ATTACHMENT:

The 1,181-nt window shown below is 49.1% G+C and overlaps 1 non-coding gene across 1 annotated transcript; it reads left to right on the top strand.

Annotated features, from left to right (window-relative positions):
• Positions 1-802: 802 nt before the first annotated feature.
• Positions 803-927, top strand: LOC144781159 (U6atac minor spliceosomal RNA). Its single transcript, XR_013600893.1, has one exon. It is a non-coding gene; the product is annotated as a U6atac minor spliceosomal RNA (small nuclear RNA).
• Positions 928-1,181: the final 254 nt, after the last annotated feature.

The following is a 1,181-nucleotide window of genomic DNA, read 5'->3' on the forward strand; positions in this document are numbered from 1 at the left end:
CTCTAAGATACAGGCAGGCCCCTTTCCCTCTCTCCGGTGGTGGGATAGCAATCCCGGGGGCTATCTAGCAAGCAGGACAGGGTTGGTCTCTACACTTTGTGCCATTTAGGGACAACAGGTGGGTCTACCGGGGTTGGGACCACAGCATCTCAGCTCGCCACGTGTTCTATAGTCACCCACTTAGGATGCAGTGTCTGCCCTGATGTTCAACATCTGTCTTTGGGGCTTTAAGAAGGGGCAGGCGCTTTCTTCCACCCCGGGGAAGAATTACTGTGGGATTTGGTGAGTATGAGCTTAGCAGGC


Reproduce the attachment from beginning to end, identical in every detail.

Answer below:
The 1,181-nt window shown below is 49.1% G+C and overlaps 1 non-coding gene across 1 annotated transcript; it reads left to right on the top strand.

Annotated features, from left to right (window-relative positions):
• Positions 1-802: 802 nt before the first annotated feature.
• Positions 803-927, top strand: LOC144781159 (U6atac minor spliceosomal RNA). Its single transcript, XR_013600893.1, has one exon. It is a non-coding gene; the product is annotated as a U6atac minor spliceosomal RNA (small nuclear RNA).
• Positions 928-1,181: the final 254 nt, after the last annotated feature.

The following is a 1,181-nucleotide window of genomic DNA, read 5'->3' on the forward strand; positions in this document are numbered from 1 at the left end:
CTCTAAGATACAGGCAGGCCCCTTTCCCTCTCTCCGGTGGTGGGATAGCAATCCCGGGGGCTATCTAGCAAGCAGGACAGGGTTGGTCTCTACACTTTGTGCCATTTAGGGACAACAGGTGGGTCTACCGGGGTTGGGACCACAGCATCTCAGCTCGCCACGTGTTCTATAGTCACCCACTTAGGATGCAGTGTCTGCCCTGATGTTCAACATCTGTCTTTGGGGCTTTAAGAAGGGGCAGGCGCTTTCTTCCACCCCGGGGAAGAATTACTGTGGGATTTGGTGAGTATGAGCTTAGCAGGC